Our marching orders: ‘Kick ass and save the world’

Pictured above, from left: William McDonough, Dolly Singh and Bre Pettis.

You can’t deal with change by doing the same stuff we’ve always done. As leadership expert Emmanuel Gobillot might say, “What got you here won’t get you there.”

No, a changing world requires a new way of thinking. It forces us to do things we’ve never done before. In a situation like that, the rules go out the window.

And what a liberating feeling that is. Basically, we get to start from zero and try anything. If we think it’s a good idea and will get us ahead of the change curve, why not?

In fact, those are our new marching orders.

That much was clear at the 2015 edition of Sage Summit, the Sage user conference that has grown into the biggest event for small and mid-sized businesses in the world. More than 7,500 people from 64 countries invaded New Orleans for this year’s Summit, and they didn’t leave disappointed. A star-studded lineup of thought leaders gave them plenty to think about as they try to grapple with unprecedented change and complexity.

“Try to do things for which there isn’t a blueprint,” said Dolly Singh, an Elon Musk / SpaceX disciple who, as founder and CEO of Thesis Couture, has applied science to her effort to redesign the stiletto. “When you’re doing something that has no blueprint, there is no right answer. Follow your instinct.”

Of course, following your gut is a scary proposition. What if you’re wrong?

Singh has an answer for that, too.

“The only real failure is if you quit,” she said. “Everything else is an opportunity to get better.”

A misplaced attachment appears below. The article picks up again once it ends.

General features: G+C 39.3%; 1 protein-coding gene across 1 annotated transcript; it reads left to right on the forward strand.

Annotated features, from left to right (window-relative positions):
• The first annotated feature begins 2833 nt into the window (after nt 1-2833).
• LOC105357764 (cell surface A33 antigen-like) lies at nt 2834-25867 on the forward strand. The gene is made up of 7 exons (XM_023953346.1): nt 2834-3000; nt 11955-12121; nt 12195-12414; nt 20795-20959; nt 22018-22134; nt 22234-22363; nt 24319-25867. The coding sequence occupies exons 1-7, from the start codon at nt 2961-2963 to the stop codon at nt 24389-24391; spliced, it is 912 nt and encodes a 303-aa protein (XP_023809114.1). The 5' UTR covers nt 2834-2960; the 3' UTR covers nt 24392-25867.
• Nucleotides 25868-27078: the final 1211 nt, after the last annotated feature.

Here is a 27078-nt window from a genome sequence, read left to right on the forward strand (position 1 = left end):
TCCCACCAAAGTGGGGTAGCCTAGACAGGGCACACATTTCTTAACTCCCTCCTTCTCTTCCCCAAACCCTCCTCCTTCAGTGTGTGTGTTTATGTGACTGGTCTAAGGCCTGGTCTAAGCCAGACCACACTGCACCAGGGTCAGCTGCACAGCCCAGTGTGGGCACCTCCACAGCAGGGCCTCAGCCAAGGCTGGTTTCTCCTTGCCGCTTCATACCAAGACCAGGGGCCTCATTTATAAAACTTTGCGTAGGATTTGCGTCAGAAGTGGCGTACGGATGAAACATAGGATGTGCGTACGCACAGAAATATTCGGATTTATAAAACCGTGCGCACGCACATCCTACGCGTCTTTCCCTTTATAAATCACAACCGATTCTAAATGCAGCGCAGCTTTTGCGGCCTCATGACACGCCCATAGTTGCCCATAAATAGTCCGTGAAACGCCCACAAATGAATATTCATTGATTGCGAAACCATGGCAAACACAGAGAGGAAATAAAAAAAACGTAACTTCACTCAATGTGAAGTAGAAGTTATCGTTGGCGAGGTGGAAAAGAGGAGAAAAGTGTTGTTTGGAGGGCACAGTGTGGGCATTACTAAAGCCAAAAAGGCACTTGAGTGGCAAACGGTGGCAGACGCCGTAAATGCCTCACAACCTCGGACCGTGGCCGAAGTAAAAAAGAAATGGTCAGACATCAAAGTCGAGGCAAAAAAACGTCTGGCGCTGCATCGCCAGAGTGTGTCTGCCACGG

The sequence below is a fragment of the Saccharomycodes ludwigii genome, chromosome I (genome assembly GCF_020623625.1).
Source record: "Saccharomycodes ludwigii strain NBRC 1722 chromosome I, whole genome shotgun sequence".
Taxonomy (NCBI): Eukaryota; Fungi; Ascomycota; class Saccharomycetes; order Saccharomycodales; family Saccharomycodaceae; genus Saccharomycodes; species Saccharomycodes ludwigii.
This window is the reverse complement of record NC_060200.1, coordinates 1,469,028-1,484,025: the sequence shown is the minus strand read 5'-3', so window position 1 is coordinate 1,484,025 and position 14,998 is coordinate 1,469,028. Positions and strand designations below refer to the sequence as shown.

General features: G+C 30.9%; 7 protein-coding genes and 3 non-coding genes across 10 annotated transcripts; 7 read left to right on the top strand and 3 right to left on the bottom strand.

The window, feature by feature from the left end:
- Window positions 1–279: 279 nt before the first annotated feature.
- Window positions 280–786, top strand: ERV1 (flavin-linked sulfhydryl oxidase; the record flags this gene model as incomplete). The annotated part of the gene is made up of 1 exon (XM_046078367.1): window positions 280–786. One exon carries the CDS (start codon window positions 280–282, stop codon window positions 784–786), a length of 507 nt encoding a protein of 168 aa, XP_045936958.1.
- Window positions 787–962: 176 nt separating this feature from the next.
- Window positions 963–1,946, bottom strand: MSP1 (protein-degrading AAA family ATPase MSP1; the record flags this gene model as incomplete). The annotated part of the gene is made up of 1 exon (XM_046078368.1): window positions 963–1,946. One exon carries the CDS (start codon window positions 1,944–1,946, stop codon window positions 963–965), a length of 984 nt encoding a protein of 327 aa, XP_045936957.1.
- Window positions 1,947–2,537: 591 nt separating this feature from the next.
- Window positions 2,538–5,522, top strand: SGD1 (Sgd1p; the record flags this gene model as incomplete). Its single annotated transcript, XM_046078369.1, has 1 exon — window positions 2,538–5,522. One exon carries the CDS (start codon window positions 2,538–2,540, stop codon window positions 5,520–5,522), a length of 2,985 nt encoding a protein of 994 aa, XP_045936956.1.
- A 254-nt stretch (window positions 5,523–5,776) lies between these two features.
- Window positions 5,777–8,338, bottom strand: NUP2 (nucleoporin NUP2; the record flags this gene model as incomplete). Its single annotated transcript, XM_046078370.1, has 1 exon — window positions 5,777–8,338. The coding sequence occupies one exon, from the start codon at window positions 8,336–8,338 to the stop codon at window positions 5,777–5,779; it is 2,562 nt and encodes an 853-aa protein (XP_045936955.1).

We’ll undoubtedly be building our own blueprints more and more often going forward. New circumstances require new solutions, and given the dizzying pace of change, we won’t have time to study these things to death. “Action before clarity” will be our rallying cry.

That means another time-honored maxim — the customer is always right — simply isn’t true anymore … if it ever was to begin with. If Henry Ford had listened to his customers, he would have tried to engineer a faster horse. No Apple customer on Earth asked Steve Jobs to build an iPhone. They simply saw a better way and acted.

Similarly, Matthew Weiner refused to listen to focus groups when he set out to create “Mad Men” — not because he distrusted television viewers; he just didn’t want anyone getting in the way of his vision. The result is one of the most highly acclaimed shows in television history.

“I simply set out to make a TV show that I wanted to watch,” Weiner told the Sage Summit crowd. “Be your own fan. If you like what you’re doing, others will, too.”

The best thing about working with no blueprint is that you get to do meaningful stuff. “My question now is this: What’s worth making?” said entrepreneur and MakerBot CEO Bre Pettis. Designer and innovator William McDonough — perhaps the most brilliant person I’ve ever heard speak — put it this way: “We use our values to drive value.”

That’s where we are — a place with no rules. A place where change is happening so quickly that we must constantly learn and try new things in order to survive. A place that provides us with an amazing opportunity — to clean the slate and build a future based on our values. To do work that not only matters, but makes a difference.

To, in Bre Pettis’ words, “kick ass and save the world.”

Let’s get started.


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